China blasts Danish conference with Taiwan president

China called the summit a 'political farce'. — Reuters pic
China called the summit a 'political farce'. — Reuters pic

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COPENHAGEN, May 11 — China today blasted a democracy conference in Copenhagen attended by Taiwan’s president and a Hong Kong activist alongside Danish government officials this week, qualifying it a “political farce”.

The Copenhagen Democracy Summit was held yesterday and today in the Danish capital and organised by the Alliance of Democracies, an organisation targeted by Beijing sanctions in March and founded by former Nato boss Anders Fogh Rasmussen.

In addition to Taiwan’s President Tsai Ing-wen and Hong Kong democracy activist Nathan Law, Danish Foreign Minister Jeppe Kofod also participated in the forum by video link, which Beijing said violated “the one-China principle.” 

“This summit is a political farce,” the Chinese embassy in Denmark wrote in a statement published today.

“Inviting those who advocate Taiwan and Hong Kong ‘independence’ to the meeting violates the one-China principle and interferes in China’s internal affairs,” it said.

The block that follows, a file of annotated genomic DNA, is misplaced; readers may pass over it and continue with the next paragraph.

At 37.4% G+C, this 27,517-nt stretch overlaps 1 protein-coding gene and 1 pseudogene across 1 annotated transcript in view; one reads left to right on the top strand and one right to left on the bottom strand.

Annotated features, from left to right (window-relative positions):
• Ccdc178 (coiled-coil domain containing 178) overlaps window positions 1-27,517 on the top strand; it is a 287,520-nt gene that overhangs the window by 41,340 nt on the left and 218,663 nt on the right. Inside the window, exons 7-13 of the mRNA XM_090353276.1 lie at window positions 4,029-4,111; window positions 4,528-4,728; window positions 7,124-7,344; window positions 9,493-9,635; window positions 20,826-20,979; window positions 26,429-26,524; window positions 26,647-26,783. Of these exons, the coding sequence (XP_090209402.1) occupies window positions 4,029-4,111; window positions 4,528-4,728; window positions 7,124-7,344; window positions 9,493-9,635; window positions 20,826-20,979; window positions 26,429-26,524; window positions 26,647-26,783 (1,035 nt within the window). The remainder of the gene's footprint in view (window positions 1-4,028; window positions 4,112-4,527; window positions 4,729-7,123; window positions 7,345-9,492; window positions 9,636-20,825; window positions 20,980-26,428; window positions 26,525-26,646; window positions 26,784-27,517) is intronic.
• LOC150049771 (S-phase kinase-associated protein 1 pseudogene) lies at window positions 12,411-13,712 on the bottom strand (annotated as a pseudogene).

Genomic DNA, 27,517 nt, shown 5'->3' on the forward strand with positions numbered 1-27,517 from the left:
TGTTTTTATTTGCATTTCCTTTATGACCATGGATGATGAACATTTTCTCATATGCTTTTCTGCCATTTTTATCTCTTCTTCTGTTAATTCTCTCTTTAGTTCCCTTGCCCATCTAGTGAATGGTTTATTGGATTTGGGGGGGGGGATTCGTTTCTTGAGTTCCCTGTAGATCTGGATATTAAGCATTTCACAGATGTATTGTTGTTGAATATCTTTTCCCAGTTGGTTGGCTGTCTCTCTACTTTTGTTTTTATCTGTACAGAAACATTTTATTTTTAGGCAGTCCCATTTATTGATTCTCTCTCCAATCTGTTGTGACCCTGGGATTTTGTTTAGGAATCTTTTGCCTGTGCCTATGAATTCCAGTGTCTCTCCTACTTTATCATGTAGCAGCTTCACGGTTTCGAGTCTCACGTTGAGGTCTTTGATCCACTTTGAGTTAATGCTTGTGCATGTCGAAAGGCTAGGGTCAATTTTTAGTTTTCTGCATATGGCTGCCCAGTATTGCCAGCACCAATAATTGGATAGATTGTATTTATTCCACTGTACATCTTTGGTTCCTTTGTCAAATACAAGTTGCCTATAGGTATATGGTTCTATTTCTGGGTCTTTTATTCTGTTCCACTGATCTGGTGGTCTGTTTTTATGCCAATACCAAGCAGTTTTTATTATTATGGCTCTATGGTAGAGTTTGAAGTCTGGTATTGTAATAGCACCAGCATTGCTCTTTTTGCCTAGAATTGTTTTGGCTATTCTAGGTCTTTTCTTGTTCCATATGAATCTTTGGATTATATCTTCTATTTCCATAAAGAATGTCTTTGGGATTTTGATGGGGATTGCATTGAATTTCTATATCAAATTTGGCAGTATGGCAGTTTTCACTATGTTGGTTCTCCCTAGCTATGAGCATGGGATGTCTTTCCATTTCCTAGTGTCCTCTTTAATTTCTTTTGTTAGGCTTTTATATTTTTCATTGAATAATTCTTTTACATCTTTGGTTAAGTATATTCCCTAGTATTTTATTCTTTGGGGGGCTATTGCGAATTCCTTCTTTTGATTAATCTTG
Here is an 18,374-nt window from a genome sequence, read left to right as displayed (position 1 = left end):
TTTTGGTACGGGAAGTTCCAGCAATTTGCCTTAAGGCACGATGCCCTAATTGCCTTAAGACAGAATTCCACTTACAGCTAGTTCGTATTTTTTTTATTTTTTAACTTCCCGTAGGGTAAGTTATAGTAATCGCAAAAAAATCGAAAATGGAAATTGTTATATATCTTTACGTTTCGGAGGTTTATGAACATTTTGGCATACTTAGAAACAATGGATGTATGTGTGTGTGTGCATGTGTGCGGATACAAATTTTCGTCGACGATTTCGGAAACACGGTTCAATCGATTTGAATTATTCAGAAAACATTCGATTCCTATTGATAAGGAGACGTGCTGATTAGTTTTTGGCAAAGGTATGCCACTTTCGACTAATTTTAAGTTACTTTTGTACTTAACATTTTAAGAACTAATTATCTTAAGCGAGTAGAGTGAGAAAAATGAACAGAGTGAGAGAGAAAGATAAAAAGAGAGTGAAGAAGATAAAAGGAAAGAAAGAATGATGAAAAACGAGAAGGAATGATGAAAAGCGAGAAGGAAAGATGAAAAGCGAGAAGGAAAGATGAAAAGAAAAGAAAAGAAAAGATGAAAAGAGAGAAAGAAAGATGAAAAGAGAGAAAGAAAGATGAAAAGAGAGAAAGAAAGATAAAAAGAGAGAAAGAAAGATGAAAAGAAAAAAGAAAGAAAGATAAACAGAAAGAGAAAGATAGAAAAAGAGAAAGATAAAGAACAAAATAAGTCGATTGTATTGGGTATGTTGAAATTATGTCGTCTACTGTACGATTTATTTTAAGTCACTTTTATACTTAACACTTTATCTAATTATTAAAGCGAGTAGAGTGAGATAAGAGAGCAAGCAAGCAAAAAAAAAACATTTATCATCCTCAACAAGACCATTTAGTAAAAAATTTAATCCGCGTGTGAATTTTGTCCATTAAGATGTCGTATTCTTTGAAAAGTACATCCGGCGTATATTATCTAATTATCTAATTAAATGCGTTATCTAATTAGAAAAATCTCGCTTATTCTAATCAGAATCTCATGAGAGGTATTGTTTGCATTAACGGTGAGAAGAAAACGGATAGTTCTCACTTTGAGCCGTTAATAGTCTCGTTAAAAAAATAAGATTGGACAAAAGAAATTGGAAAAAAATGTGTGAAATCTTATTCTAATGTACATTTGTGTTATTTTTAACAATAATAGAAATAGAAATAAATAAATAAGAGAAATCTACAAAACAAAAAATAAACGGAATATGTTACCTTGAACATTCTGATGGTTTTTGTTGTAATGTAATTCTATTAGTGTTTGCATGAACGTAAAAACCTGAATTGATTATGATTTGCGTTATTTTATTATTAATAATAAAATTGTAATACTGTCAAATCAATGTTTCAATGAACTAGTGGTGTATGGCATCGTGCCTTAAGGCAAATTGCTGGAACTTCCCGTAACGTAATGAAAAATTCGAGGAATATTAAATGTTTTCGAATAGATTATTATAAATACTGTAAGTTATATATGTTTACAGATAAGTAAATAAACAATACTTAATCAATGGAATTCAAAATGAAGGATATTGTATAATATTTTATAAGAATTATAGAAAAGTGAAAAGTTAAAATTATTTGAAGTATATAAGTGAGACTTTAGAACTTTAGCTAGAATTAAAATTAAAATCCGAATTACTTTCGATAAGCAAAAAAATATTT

“Some hypocritical western politicians are good at meddling in other countries’ internal affairs and creating divisions and confrontation in the name of ‘democracy’ and ‘freedom’. They are bound to fail,” it added.

At the conference on Monday, Kofod said it was “deplorable” that Beijing had imposed sanctions on 10 European individuals and organisations in response to EU sanctions on Xinjiang officials over their actions against the Uyghur Muslim minority.

Like most countries, Denmark applies the one-China principle—under which Beijing bars other countries from having simultaneous diplomatic relations with Taipei—though it does maintain relations with Taiwan.

Cut off politically from the rest of China since the end of the Chinese Civil War in 1949, the territory is self-governing but is not recognised by the United Nations.

Beijing considers Taiwan a rebel province that will one day return under its control, by force if necessary. 

China’s sabre-rattling has increased considerably over the past year, with fighter jets and nuclear-capable bombers breaching Taiwan’s air defence zone on a near-daily basis.

“Our government is fully aware of the threats to regional security, and is actively enhancing our national defence capabilities to protect our democracy,” Tsai told the conference in a video address yesterday.

US President Joe Biden is expected to present his China strategy soon, as calls mount for him to publicly commit to defending Taiwan militarily in the event of a Chinese attack. — AFP

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